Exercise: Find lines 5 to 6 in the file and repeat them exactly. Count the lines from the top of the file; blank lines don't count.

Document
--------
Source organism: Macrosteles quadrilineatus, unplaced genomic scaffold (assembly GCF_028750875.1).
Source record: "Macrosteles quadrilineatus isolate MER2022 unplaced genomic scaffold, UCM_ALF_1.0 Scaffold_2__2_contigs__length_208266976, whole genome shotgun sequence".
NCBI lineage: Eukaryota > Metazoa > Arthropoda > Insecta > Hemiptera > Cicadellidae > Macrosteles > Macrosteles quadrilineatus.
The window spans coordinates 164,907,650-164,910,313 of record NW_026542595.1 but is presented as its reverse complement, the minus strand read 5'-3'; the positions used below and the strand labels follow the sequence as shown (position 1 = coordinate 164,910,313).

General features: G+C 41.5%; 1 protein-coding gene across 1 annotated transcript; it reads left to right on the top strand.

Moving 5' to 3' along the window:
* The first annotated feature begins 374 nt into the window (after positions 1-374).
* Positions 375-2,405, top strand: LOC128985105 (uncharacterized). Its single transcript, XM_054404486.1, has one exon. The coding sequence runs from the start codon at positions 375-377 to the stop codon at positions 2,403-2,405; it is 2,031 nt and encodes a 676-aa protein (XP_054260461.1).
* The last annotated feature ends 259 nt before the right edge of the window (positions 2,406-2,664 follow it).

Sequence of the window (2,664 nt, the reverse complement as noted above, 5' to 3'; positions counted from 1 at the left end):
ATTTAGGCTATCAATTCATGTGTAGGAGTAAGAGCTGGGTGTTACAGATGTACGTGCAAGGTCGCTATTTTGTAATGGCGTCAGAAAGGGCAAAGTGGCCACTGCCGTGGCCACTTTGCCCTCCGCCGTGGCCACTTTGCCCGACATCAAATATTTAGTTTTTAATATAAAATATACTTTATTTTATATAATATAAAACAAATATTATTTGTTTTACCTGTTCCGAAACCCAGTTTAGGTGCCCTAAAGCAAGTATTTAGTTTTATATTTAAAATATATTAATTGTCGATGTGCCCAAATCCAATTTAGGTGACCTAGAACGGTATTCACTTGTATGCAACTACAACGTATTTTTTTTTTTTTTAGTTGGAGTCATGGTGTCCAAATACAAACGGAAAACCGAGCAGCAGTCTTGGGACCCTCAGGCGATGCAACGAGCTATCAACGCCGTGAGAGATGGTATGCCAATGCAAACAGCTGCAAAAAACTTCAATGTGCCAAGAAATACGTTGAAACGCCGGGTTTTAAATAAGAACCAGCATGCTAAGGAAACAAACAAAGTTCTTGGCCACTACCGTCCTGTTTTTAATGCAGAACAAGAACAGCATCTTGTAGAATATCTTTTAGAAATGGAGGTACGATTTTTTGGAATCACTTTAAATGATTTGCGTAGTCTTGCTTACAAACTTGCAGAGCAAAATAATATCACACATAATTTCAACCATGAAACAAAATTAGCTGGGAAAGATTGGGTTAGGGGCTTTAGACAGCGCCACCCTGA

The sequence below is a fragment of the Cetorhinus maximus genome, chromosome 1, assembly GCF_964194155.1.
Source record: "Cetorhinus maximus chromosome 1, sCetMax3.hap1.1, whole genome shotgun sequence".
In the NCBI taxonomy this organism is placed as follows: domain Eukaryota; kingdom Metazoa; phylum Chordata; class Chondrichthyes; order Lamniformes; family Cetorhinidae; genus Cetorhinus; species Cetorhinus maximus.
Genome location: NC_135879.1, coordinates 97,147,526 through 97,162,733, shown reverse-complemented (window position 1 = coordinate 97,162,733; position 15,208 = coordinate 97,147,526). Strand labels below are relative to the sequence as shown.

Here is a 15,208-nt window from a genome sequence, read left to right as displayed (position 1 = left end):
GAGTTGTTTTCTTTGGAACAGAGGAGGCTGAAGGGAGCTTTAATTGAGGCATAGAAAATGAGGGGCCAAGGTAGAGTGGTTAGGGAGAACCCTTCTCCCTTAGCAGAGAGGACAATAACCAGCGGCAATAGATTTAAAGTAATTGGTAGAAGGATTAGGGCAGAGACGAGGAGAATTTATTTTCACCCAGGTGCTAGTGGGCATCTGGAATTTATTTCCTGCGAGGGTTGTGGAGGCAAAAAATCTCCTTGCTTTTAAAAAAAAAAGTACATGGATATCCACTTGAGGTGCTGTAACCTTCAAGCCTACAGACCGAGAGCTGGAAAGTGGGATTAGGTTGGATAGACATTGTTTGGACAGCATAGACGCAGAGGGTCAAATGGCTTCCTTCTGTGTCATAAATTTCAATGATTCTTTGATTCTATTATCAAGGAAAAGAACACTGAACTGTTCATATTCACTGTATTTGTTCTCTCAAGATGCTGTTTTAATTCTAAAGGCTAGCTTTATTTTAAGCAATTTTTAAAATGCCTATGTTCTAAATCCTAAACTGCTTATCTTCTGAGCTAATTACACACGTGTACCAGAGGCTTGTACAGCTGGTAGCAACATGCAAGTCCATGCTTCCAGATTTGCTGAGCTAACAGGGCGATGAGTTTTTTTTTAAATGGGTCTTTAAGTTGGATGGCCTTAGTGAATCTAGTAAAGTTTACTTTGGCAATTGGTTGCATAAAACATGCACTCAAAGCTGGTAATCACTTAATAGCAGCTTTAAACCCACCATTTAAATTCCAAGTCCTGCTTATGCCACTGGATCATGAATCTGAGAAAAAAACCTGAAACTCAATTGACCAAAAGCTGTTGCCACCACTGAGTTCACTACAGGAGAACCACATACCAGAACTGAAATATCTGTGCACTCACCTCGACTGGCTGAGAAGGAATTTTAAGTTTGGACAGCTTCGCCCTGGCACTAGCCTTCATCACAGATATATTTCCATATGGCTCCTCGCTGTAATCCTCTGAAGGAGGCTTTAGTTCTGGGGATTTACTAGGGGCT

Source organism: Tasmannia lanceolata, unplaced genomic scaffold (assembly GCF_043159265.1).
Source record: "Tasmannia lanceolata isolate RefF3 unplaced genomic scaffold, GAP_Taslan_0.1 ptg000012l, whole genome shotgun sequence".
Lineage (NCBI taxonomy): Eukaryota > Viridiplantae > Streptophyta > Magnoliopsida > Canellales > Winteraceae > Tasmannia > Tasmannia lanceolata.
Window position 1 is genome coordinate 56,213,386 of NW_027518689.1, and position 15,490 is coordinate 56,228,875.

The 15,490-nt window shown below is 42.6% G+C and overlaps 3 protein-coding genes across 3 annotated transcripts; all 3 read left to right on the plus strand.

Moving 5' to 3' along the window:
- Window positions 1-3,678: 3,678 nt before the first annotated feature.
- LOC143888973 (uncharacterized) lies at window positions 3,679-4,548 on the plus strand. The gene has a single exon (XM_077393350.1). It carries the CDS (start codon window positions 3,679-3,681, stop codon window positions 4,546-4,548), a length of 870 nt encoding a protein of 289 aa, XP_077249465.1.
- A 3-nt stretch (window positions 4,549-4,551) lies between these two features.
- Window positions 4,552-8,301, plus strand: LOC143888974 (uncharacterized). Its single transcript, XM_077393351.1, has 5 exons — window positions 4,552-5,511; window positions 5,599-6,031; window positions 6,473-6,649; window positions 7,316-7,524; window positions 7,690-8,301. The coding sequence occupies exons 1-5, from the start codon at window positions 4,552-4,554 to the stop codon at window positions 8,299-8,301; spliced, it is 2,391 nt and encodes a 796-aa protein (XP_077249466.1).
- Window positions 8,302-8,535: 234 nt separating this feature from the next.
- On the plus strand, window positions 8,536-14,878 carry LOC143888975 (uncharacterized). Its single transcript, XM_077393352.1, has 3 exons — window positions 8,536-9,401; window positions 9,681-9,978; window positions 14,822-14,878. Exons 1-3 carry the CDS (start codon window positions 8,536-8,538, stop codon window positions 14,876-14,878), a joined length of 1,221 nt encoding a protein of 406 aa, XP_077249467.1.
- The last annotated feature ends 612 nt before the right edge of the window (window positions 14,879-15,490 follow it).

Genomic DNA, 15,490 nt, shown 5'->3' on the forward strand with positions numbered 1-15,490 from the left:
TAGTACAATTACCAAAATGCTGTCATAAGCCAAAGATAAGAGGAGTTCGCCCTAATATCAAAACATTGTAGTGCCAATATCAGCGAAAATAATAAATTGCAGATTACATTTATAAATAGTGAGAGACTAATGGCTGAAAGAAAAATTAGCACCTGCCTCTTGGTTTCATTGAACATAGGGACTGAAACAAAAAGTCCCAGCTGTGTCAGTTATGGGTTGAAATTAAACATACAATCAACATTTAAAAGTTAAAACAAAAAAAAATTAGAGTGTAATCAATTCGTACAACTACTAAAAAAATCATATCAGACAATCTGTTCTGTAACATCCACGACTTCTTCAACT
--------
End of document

General features: G+C 41.5%; 1 protein-coding gene across 1 annotated transcript; it reads left to right on the top strand.

Moving 5' to 3' along the window: